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9.10.2021

The Process of Sprouts

I swear, when I went to bed last night, the huge patch of dirt I had planted with grass seed five days ago was still barren. Completely barren! The seeds were defiantly still visibly laying lightly mixed in with dirt, completely void of new tender grass shoots. I had watered the shit out of it twice a day for five days, and nothing. There was not even a hint of a green hue. Nothing even remotely worth getting down with a magnifying glass to investigate. I was feeling desperate, on the brink of throwing in the towel. My belief that almost anything is possible was running the risk of laughing in my face.

Planting grass in August, when temps have been 90 degrees, is far from ideal. But in my mind, leaving it to just plain dirt until late September was an option I wanted even less. Weeds in barren dirt would then become another step I'd have to deal with before seeding it to grass. I opted for the gamble of nursing grass seed along in the brutal heat. 

I vacillated between two methods of watering; sprinkling from a sprinkler for long periods, and standing motionless by the stubborn seeds while lightly misting the earth back and forth with the sprayer end of my hose. I kept it up. Both entailed not only water, but my internal mantra to the grass to grow as I painstakingly urged it with water from my hose. 

Now I knew that well and/or city water just doesn't hold the all encompassing qualities that rain water does. I continued my mental rain dance as I manually watered knowing one good rain could sprout those blasted seeds faster than all my watering combined, Technically rain activates more uptake of nitrogen/nitrates to the roots of living things. And, it would save me time watering twice a day! I was quickly becoming weary of the being the safe keeper of those seeds!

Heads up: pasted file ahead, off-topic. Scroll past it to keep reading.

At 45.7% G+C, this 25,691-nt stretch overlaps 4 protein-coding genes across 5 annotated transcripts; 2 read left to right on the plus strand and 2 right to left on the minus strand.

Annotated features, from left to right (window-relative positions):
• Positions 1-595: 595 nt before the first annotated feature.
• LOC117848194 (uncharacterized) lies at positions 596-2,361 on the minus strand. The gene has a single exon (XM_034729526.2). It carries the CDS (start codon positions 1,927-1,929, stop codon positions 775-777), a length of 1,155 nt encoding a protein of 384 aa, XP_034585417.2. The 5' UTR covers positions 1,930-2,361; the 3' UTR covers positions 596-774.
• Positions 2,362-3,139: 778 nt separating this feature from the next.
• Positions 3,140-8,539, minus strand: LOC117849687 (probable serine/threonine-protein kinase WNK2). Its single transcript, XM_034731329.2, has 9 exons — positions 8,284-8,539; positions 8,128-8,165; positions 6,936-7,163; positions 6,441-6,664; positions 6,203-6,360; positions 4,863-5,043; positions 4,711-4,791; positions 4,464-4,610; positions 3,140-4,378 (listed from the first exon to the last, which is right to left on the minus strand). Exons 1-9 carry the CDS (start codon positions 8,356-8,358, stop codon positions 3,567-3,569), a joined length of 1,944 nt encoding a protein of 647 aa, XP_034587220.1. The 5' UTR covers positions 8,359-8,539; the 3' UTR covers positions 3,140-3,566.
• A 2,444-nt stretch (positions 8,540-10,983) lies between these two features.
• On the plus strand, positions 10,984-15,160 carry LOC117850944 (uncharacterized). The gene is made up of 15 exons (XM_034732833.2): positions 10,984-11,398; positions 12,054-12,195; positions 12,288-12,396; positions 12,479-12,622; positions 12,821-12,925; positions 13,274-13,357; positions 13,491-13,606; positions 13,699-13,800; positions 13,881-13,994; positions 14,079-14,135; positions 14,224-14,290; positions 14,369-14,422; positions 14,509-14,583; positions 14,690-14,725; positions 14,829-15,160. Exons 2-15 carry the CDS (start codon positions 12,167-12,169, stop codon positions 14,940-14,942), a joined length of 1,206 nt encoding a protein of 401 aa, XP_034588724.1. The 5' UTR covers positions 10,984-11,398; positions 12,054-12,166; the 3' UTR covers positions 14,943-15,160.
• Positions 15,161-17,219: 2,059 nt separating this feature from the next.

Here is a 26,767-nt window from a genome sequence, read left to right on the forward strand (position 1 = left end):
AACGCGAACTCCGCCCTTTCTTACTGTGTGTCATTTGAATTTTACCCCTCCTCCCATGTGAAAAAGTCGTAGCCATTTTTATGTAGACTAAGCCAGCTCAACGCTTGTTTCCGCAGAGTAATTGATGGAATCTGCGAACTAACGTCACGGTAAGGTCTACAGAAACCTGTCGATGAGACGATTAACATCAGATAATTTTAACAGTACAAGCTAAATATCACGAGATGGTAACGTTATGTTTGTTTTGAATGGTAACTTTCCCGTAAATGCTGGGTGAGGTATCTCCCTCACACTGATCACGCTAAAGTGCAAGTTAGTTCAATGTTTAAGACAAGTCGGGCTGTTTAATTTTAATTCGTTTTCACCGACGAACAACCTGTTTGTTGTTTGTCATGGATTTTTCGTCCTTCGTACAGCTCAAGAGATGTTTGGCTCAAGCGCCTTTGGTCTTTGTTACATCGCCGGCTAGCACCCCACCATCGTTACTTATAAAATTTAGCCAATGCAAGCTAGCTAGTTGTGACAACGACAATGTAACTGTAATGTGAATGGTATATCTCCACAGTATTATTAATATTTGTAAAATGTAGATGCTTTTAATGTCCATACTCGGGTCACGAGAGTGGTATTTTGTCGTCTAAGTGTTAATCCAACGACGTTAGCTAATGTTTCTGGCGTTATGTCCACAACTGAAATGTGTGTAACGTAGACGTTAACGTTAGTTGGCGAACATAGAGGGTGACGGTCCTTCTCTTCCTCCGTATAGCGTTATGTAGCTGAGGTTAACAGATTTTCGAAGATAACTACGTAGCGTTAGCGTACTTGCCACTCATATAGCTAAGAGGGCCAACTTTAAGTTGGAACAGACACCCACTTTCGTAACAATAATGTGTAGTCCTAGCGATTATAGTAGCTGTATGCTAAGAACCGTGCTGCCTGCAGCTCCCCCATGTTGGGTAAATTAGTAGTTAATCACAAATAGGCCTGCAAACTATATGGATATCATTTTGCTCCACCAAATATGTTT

As I walked outside this morning to do a little running, with more walking involved than running, I turned to glance at my big area of dirt planted with grass seed. There it was - a slight hue of brilliant green covered the dirt! It had sprouted overnight with one good rain. I wondered, "If I had sat in a chair all night with a light on it, could I have visibly seen the fragile shoots break the seeds?" Wispy and fragile, they shouted their fortitude to sprout and grow! I felt their roar.

All my watering had garnered really nothing visible. It had though, at least made me feel I was contributing to its growth, or somehow controlling whether it sprouted or scorched in the brutal August sun. Ultimately though, it was something not in my control that produced its grassy growth.  Rain was nothing I could create, orchestrate or even schedule to show up. It was part of the process of growth that I could trust to do what it was intended to do - sprout and flourish all living things. I knew that, but was taken by surprise that the process worked yet again.

I felt like that patch of dirt - ready for the process of change to work its process to produce good things. I merely needed to do my part and trust the process.

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